I recognize that I am very organized and never leave dishes in the sink. I’m almost anal about having my counters clean and washing dishes after every meal. I like my home picked up after what I consider a reasonable amount of time. So maybe this bothers me more than it should. We spent Christmas with them and every room was filled with clutter. I felt overwhelmed and energyless due to the surroundings. Yet my precious daughter-in-law spent a tremendous amount of time organizing gift-giving to 12 families.

    I ‘ve never said anything to them about this. My question is should I talk to them about it–I fear interfering where I should not.

    I just see how their lives are affected negatively by all of this. Thanks for writing this.

    January 2, 2011 | Jackie

  20. By your definition, im not a chronic disorganized person, but neither a situational disorganized, there´s something in the middle? My office, sometimes is a mess, but im not feel guilty and this do not stop my work.

    I let go a lot of things, including some that i will use… just to not see it again. I know where is everything until someone change something and only this stress me. I use to clean and organize my house once a month, (living alone), and do a lot of mess, specially in multi-uses room.

    My car is an extension of my house and my office, until no one can seat, including me. Well that´s sound like chronic… but since i have memory, i use to do a lot of mess, clean, organize, mess, clean, organize, and mess again. And im a excellent organizer, when i do.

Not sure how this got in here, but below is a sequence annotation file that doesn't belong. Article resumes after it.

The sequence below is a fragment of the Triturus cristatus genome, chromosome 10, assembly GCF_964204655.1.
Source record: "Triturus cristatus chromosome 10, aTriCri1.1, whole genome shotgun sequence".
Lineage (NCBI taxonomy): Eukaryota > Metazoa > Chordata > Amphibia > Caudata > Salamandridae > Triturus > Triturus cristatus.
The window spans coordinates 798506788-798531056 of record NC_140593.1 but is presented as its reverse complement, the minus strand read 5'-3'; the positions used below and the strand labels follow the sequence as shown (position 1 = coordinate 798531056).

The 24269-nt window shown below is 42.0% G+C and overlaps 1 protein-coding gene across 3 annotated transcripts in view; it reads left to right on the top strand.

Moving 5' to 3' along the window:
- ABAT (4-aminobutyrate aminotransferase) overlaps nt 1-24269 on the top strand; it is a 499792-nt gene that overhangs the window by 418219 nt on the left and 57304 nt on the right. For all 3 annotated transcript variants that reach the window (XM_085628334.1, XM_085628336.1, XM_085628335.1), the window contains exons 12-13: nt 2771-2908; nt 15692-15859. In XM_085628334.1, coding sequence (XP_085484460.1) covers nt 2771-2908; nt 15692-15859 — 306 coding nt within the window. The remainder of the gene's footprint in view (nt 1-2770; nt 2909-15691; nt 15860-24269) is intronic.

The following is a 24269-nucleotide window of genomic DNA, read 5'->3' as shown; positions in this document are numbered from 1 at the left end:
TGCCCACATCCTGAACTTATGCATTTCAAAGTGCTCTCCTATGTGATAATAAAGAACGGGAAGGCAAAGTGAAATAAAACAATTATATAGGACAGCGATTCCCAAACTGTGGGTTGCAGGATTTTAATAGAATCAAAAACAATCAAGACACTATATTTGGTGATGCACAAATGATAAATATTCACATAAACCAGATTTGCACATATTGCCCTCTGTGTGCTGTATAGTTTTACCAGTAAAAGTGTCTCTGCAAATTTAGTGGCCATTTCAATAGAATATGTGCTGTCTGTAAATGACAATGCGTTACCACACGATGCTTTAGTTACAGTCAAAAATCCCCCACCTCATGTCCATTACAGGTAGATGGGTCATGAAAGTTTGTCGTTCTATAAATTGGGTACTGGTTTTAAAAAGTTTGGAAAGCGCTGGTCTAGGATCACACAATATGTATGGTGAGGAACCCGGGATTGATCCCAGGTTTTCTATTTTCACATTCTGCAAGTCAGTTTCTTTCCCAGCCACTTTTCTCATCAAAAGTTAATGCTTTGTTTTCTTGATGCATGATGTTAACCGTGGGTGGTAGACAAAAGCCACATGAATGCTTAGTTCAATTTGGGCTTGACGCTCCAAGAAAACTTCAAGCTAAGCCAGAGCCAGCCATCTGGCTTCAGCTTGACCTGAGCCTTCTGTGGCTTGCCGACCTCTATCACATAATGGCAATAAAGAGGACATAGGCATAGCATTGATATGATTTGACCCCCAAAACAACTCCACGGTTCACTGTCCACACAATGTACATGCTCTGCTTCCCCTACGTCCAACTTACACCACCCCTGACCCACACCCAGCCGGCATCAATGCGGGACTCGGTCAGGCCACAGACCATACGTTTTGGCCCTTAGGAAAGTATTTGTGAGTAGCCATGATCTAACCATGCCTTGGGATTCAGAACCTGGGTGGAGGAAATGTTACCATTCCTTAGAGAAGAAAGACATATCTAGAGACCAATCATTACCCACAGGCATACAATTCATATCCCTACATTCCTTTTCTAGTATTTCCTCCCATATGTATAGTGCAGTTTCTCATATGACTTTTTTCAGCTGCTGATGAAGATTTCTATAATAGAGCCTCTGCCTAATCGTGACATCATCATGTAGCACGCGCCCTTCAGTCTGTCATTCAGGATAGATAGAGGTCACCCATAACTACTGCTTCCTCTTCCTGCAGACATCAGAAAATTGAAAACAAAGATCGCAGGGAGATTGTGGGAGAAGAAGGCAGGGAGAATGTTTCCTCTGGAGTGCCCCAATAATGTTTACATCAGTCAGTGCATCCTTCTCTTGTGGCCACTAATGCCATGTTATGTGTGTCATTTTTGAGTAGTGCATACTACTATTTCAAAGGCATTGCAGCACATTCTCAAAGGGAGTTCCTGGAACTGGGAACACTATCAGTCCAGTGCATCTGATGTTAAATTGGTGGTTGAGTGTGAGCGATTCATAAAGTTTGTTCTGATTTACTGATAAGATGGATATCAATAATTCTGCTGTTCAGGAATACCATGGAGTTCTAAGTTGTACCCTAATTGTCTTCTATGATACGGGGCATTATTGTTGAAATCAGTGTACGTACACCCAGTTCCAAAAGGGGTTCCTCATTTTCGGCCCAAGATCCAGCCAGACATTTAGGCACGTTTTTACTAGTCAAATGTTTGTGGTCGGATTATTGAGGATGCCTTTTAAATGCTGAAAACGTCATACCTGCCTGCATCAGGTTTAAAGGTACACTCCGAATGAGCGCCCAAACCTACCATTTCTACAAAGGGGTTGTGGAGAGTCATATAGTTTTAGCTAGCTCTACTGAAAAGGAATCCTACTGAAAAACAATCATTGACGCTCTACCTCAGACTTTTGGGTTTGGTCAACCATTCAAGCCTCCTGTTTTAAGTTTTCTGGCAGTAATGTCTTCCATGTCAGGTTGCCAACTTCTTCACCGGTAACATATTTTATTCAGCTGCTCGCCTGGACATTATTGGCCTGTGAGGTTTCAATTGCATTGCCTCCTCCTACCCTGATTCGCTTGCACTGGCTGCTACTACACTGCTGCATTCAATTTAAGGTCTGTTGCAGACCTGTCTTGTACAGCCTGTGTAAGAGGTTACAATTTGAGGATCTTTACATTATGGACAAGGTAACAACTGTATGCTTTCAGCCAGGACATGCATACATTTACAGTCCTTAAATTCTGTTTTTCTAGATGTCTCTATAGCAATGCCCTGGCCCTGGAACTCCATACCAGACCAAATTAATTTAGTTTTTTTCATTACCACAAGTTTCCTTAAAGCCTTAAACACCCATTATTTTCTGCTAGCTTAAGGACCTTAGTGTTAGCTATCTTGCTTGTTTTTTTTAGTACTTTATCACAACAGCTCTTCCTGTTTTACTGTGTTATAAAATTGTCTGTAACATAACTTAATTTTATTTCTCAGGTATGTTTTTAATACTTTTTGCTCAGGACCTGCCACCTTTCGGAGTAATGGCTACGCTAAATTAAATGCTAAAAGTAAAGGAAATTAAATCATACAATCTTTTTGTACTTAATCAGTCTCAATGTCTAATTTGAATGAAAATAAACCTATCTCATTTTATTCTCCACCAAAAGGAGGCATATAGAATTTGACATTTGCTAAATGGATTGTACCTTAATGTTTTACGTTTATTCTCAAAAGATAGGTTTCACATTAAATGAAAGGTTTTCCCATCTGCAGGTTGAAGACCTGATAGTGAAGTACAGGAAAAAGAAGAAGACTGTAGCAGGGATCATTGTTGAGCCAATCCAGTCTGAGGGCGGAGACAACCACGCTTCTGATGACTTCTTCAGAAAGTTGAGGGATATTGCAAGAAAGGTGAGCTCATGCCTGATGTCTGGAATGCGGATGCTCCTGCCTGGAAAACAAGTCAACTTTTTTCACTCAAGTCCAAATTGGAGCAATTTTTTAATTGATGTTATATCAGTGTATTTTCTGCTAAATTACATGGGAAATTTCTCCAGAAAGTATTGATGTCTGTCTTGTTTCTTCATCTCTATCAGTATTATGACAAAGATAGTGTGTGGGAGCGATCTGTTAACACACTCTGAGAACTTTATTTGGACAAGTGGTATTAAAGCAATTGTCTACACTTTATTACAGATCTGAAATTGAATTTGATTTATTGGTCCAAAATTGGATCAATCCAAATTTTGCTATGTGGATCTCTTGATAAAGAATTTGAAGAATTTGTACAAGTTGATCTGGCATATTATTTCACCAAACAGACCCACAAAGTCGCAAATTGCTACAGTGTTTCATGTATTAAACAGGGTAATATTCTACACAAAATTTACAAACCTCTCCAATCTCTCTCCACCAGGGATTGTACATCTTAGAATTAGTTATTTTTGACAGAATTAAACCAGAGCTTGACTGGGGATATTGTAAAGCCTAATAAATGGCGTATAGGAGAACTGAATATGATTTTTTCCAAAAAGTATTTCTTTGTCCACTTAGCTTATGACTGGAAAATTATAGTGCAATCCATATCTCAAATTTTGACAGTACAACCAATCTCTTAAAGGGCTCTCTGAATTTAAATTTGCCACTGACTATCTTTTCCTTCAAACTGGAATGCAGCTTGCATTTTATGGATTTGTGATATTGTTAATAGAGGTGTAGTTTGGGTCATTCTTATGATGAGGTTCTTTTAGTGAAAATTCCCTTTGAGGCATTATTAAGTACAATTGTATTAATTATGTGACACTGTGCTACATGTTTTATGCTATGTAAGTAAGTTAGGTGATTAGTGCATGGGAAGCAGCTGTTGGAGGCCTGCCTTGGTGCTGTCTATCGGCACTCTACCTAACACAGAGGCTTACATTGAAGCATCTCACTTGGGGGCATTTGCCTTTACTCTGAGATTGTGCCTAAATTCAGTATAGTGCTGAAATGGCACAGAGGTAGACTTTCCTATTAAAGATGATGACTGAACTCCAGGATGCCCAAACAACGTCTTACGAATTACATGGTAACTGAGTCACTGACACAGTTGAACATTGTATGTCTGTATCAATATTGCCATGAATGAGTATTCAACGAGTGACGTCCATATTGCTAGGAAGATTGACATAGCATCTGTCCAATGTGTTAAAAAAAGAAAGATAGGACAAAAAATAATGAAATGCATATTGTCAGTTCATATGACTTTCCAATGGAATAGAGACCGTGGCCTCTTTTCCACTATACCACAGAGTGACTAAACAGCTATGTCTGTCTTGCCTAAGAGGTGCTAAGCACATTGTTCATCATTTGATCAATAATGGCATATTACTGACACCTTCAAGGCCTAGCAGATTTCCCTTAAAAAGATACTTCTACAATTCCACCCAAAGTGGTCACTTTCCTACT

I do not read this complete at first, and i already found this:

    YES High intelligence and creativity
    I DONT KNOW Right-brain dominant information processing style
    YES A wide range of interests
    NO PROBLEM Difficulty understanding own needs objectively
    NO PROBLEM Strong emotional attachments to things
    MAYBE The energy of another person helps them feel “focused and interested”
    YES Tendency to lose track of time
    YES Ability to focus and engage so intensely that they may forget to eat and / or attend to daily life maintenance like shopping, cleaning & organizing
    YES Difficulty focusing on things they don’t find fascinating
    NO Tend to get easily stressed and frustrated especially if things don’t come easily or they can’t do something “perfectly”
    YES “Global” thinking styles – tend to see everything at once
    YES Difficulty categorizing and making decisions because they can think of so many possibilities
    DEFINITELY IM INTP “Intuitive” and /or “Perceiving” preferences in their MBTI (Meyers-Briggs Type Indicator) personality type

    October 15, 2010 | A disorganized person